Computer Crime Research Center


Wireless security: some measures

Date: September 21, 2006
Source: Computer Crime Research Center
By: Praveen Dalal

... capabilities. Combine these programs with other software that allow a computer to pretend it has any MAC address that the cracker desires, and the cracker can easily get around that hurdle.

(f) Man-In-The-Middle Attacks: A man-in-the-middle attack is one of the more sophisticated attacks that have been cleverly thought up by crackers. This attack revolves around the attacker enticing computers to log into his/her computer which is set up as a soft AP. Once this is done, the cracker connects to a real access point through another wireless card offering a steady flow of traffic through the transparent cracking computer to the real network. The cracker can then sniff the traffic for user names, passwords, credit card numbers...etc. One type of man-in-the-middle attack relies on security faults in challenge and handshake protocols. It is called a “de-authentication attack”. This attack forces AP-connected computers to drop their connections and reconnect with the cracker’s soft AP. Man-in-the-middle attacks are getting easier to pull off due to freeware such as LANjack and AirJack automating multiple steps of the process. What was once done by cutting edge crackers can now be done by less knowledgeable and skilled crackers sitting around public and private hotspots.[11] Hotspots are particularly vulnerable to any attack since there is little to no security on these networks.

(g) Denial of Service: A Denial-of-service attack occurs when an attacker continually bombards a targeted AP or network with bogus requests, premature successful connection messages, failure messages, and/or other commands. These cause legitimate users to not be able to get on the network and may even cause the network to crash. These attacks rely on the abuse of protocols such as the Extensible Authentication Protocol (EAP).

(h) Network Injection: The final attack to be covered is the network injection attack. A cracker can make use of AP points that are exposed to non-filtered network traffic. The cracker injects bogus networking re-configuration commands that affect routers, switches, and intelligent hubs. A whole network can be brought down in this manner and require rebooting or even reprogramming of all intelligent networking devices.[12]

IV. Conclusion

The growing penetration of Internet in the day to day affairs of Indian society has both positive and negative effects. The positive side of this is the advent of e-governance and e-commerce in India. The use of e-governance will provide a transparent, accountable and hassle free citizen and Government interaction. Similarly, e-commerce is also facilitated with the use of ICT. The e-commerce is a well known phenomenon of the global trade that is gaining momentum in India. However, neither e-governance nor e-commerce can be a success in India till we also secure these infrastructures. Any ICT infrastructure is ineffective till we are capable of securing and protecting it. It must be appreciated that the ICT infrastructure of a nation can exist only to the extent it can be protected from internal and external online attacks. This “need” becomes a “compulsion” due to the provisions of IT Act, 2000 that fixes both civil and criminal liability for failure to act diligently. Both the citizens and companies are required to establish a sound and secure ICT infrastructure to escape the accusation of lack of “due diligence”.[13] The need of the hour is to secure both home based and publically situated wireless networks. The same cannot be a reality in India till we take immediate steps in this direction. Every base needs time to mature and its deficiencies can be removed only after it is established and analysed. It is futile to wait for several years and then adopt and establish a base that is unsuitable to Indian conditions. The ICT strategy of India must be “futuristic” in nature that must anticipate and adopt future developments and trends. We are following those trends that have been discarded long before by developed countries. We must concentrate on “originality” and devote our time, money and energy to security and forensics researches rather than blindly following foreign standards. It is high time for “innovation” and “futuristic efforts” and giving a final farewell to dependence upon standards and technology left by developed nations.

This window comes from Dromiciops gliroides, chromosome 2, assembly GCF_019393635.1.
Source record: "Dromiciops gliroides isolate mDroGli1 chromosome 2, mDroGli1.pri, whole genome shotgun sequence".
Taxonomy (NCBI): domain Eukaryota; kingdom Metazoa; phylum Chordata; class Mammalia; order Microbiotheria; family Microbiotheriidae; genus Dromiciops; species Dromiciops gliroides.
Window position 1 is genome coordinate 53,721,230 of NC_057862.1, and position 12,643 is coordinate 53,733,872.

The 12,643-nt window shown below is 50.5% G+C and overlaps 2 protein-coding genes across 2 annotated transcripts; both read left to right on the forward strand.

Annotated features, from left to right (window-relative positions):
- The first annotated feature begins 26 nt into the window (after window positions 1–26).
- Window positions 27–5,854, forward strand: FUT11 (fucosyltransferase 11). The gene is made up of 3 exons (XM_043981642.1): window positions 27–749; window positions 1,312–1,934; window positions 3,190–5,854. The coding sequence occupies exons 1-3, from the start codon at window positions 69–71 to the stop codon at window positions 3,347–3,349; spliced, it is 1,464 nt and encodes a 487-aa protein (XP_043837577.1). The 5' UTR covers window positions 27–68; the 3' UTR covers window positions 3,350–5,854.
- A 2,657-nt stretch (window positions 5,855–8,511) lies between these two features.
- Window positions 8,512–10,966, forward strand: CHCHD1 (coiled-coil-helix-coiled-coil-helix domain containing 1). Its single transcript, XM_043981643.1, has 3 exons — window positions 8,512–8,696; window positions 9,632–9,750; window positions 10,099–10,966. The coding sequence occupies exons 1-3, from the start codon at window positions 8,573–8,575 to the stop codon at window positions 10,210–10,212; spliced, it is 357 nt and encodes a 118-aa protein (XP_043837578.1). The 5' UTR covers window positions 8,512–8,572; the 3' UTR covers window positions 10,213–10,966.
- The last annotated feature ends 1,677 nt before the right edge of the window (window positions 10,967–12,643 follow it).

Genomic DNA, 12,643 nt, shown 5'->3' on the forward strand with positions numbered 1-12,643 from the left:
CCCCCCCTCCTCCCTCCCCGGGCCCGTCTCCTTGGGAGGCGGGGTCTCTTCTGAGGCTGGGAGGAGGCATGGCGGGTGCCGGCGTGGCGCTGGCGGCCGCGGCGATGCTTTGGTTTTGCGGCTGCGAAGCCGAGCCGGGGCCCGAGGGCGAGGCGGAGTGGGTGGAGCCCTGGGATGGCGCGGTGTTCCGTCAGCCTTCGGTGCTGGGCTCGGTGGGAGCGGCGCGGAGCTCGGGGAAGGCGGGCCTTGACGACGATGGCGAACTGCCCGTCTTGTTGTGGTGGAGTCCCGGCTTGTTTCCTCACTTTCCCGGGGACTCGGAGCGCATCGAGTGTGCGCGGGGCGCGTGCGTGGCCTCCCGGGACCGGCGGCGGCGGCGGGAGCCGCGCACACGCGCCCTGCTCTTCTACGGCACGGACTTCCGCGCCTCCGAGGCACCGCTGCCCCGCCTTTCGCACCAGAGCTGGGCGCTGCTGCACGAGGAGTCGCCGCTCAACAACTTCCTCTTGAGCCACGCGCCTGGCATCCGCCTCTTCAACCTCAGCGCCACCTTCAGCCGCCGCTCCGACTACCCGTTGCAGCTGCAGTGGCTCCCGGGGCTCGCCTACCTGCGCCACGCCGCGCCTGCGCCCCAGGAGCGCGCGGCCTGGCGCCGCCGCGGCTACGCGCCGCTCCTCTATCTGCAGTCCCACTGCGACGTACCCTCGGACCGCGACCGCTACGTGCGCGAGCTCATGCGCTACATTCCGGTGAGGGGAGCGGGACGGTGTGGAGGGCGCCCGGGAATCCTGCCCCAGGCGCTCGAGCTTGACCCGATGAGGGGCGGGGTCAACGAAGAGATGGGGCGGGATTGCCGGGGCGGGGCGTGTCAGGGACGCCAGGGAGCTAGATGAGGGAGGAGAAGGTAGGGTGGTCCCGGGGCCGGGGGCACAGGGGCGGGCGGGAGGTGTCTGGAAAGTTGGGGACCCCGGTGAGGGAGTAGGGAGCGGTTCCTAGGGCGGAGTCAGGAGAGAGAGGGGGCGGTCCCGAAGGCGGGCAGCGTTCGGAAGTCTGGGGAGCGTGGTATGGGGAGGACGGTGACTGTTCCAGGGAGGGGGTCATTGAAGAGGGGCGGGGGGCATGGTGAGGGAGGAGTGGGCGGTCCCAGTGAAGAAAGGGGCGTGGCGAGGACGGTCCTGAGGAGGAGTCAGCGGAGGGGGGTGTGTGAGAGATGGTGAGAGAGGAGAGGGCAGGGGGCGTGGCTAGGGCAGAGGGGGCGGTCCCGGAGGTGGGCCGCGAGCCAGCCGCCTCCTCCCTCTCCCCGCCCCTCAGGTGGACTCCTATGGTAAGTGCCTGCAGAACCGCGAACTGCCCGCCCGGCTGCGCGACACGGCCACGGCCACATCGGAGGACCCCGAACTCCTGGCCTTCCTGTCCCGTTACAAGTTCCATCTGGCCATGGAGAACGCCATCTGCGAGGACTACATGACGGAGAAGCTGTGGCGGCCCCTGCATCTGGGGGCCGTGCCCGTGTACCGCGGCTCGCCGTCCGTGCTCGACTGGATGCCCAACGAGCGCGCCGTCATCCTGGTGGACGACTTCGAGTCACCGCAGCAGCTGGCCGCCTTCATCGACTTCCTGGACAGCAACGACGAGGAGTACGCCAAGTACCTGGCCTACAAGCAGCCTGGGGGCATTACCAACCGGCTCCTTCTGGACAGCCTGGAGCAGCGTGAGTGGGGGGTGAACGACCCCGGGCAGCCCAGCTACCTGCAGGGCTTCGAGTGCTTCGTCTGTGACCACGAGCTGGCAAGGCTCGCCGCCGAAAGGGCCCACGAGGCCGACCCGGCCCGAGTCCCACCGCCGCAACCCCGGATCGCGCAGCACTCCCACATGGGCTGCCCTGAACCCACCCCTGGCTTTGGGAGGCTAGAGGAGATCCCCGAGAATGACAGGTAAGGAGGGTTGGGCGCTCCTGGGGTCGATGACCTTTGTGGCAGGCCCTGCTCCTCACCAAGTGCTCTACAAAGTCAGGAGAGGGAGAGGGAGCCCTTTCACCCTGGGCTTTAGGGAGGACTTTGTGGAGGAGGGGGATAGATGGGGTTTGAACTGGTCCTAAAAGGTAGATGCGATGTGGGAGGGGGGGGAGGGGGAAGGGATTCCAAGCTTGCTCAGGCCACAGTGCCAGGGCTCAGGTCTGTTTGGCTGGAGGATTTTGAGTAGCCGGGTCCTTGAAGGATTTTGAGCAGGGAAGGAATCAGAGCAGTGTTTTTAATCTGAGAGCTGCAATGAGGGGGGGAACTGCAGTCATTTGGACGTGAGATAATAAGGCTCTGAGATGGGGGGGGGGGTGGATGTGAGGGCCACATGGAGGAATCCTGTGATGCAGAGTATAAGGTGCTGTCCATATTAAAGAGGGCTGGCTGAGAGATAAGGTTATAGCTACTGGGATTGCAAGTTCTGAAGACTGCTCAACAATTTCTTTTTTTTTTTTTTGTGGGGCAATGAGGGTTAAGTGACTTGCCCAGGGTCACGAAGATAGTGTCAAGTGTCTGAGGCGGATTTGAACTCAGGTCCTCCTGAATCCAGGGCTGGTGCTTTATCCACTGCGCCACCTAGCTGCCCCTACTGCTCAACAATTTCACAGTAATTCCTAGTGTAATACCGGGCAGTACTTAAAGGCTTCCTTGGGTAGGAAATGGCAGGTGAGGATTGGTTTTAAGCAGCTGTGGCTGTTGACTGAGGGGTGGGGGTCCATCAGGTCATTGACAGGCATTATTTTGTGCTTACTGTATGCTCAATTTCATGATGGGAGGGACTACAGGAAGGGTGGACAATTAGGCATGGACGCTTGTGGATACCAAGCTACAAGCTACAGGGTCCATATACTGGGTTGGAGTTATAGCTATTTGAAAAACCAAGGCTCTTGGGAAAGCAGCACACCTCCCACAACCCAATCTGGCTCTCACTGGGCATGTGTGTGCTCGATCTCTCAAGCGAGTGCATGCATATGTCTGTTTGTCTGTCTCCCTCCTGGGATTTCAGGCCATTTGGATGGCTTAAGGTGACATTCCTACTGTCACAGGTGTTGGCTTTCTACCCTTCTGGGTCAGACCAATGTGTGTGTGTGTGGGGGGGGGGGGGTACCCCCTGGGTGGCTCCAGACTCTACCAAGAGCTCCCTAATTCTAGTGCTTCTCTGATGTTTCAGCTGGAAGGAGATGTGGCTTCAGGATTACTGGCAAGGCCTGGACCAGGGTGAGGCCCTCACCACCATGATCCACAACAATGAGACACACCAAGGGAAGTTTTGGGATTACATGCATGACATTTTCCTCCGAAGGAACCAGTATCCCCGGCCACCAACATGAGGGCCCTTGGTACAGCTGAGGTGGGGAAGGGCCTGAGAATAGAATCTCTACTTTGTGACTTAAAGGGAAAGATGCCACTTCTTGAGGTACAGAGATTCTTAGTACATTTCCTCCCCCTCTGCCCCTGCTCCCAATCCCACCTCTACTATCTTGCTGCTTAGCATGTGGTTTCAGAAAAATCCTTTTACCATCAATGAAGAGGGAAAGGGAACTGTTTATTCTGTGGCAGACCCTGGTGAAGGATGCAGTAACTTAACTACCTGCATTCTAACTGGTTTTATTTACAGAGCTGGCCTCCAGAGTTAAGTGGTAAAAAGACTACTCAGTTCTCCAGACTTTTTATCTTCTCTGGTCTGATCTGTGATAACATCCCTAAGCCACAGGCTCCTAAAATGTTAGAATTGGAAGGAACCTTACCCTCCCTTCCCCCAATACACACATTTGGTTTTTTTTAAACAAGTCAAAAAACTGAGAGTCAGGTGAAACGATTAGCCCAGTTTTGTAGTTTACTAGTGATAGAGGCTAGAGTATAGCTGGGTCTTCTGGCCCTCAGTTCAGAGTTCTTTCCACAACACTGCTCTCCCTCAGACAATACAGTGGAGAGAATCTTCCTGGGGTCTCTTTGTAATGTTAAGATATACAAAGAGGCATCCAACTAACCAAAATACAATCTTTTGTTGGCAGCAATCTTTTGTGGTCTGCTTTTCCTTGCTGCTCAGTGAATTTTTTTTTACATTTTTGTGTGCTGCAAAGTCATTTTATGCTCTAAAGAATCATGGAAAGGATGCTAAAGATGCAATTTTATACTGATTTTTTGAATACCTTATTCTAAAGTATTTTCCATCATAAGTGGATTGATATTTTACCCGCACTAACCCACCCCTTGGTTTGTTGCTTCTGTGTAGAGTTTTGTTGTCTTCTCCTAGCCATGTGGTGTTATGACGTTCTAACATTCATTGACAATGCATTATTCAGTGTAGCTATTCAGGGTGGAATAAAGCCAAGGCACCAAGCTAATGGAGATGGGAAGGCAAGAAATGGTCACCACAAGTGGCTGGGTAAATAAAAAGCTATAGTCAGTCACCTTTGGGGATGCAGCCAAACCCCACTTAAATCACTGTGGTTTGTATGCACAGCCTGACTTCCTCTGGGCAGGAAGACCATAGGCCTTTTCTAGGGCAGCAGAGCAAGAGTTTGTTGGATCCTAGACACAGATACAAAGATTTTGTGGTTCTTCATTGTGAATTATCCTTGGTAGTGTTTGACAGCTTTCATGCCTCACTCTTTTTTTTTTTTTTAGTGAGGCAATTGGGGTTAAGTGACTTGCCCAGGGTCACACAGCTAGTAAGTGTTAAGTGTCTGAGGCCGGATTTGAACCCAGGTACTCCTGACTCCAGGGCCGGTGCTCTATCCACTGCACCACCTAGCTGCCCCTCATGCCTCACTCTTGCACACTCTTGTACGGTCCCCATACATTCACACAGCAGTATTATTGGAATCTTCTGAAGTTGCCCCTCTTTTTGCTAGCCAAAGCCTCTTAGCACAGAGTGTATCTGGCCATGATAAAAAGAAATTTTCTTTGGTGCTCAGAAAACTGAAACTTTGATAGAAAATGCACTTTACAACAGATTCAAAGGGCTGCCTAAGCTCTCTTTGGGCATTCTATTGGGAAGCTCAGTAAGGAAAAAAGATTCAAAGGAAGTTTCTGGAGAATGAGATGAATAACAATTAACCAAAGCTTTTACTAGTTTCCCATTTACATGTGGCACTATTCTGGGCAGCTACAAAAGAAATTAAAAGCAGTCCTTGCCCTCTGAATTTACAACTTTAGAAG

Praveen Dalal. All rights reserved with the author.
* Arbitrator, Consultant and Advocate, Supreme Court of India.
Managing Partner-Perry4law (Legal Firm)
Ph.D –Cyber Forensics (Pursuing).
Contact at:,

[1] A router is a device that processes traffic entering and exiting a network. It examines individual bits of network traffic, known as packets, and determines where to send the packet.
[2] DSL stands for digital subscriber line. This is a dedicated, high-bandwidth telecommunications line provided by a telecommunications or telephone company.
[3] Modus Operendi is the manner and style of committing the crime or contravention.
[4] Praveen Dalal, “Cyber security in India: An ignored world”,
[6] An access point is a station that transmits and receives data. An access point connects users to other users within the network.
[8] A local area network in which computers and network devices are in close proximity to others on the network. These devices are connected temporarily or for specific purposes.
[9] Personal Digital Assistant.
[10] Medium Access Control.
[11] A hotspot is a wireless network node that provides an internet connection. More and more hotspots are becoming available in public locations such as airports, coffee shops, and hotels.
[13] Praveen Dalal, “The need of techno-legal compliance in India”,

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